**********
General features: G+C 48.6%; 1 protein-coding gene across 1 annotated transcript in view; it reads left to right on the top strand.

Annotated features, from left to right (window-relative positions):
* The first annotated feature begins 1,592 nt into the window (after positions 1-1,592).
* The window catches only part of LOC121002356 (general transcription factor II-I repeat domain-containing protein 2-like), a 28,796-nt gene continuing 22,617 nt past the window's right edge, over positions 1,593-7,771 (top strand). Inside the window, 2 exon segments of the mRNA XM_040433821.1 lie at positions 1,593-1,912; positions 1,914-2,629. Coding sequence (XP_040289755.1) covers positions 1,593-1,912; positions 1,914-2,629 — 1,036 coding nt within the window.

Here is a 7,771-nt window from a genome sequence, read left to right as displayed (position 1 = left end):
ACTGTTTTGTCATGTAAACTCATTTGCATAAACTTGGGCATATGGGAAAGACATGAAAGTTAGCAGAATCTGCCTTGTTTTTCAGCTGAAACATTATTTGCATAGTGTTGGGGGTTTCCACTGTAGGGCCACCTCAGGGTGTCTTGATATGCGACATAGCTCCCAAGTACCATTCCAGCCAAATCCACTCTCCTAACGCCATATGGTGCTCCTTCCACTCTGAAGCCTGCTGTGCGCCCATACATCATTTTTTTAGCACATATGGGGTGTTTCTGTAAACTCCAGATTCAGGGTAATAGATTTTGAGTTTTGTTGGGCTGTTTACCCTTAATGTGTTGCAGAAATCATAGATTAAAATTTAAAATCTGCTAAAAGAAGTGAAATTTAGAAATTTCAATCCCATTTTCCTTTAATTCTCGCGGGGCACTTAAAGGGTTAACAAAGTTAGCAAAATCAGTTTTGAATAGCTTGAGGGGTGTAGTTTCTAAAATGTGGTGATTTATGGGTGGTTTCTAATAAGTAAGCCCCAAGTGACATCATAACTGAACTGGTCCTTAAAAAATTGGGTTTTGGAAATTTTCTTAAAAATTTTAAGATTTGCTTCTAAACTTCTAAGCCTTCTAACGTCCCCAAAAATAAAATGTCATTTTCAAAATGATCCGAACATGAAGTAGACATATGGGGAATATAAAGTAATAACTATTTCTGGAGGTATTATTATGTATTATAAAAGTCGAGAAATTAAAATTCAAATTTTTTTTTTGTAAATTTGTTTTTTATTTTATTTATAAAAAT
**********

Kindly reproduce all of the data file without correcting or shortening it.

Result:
General features: G+C 48.6%; 1 protein-coding gene across 1 annotated transcript in view; it reads left to right on the top strand.

Annotated features, from left to right (window-relative positions):
* The first annotated feature begins 1,592 nt into the window (after positions 1-1,592).
* The window catches only part of LOC121002356 (general transcription factor II-I repeat domain-containing protein 2-like), a 28,796-nt gene continuing 22,617 nt past the window's right edge, over positions 1,593-7,771 (top strand). Inside the window, 2 exon segments of the mRNA XM_040433821.1 lie at positions 1,593-1,912; positions 1,914-2,629. Coding sequence (XP_040289755.1) covers positions 1,593-1,912; positions 1,914-2,629 — 1,036 coding nt within the window.

Here is a 7,771-nt window from a genome sequence, read left to right as displayed (position 1 = left end):
ACTGTTTTGTCATGTAAACTCATTTGCATAAACTTGGGCATATGGGAAAGACATGAAAGTTAGCAGAATCTGCCTTGTTTTTCAGCTGAAACATTATTTGCATAGTGTTGGGGGTTTCCACTGTAGGGCCACCTCAGGGTGTCTTGATATGCGACATAGCTCCCAAGTACCATTCCAGCCAAATCCACTCTCCTAACGCCATATGGTGCTCCTTCCACTCTGAAGCCTGCTGTGCGCCCATACATCATTTTTTTAGCACATATGGGGTGTTTCTGTAAACTCCAGATTCAGGGTAATAGATTTTGAGTTTTGTTGGGCTGTTTACCCTTAATGTGTTGCAGAAATCATAGATTAAAATTTAAAATCTGCTAAAAGAAGTGAAATTTAGAAATTTCAATCCCATTTTCCTTTAATTCTCGCGGGGCACTTAAAGGGTTAACAAAGTTAGCAAAATCAGTTTTGAATAGCTTGAGGGGTGTAGTTTCTAAAATGTGGTGATTTATGGGTGGTTTCTAATAAGTAAGCCCCAAGTGACATCATAACTGAACTGGTCCTTAAAAAATTGGGTTTTGGAAATTTTCTTAAAAATTTTAAGATTTGCTTCTAAACTTCTAAGCCTTCTAACGTCCCCAAAAATAAAATGTCATTTTCAAAATGATCCGAACATGAAGTAGACATATGGGGAATATAAAGTAATAACTATTTCTGGAGGTATTATTATGTATTATAAAAGTCGAGAAATTAAAATTCAAATTTTTTTTTTGTAAATTTGTTTTTTATTTTATTTATAAAAAT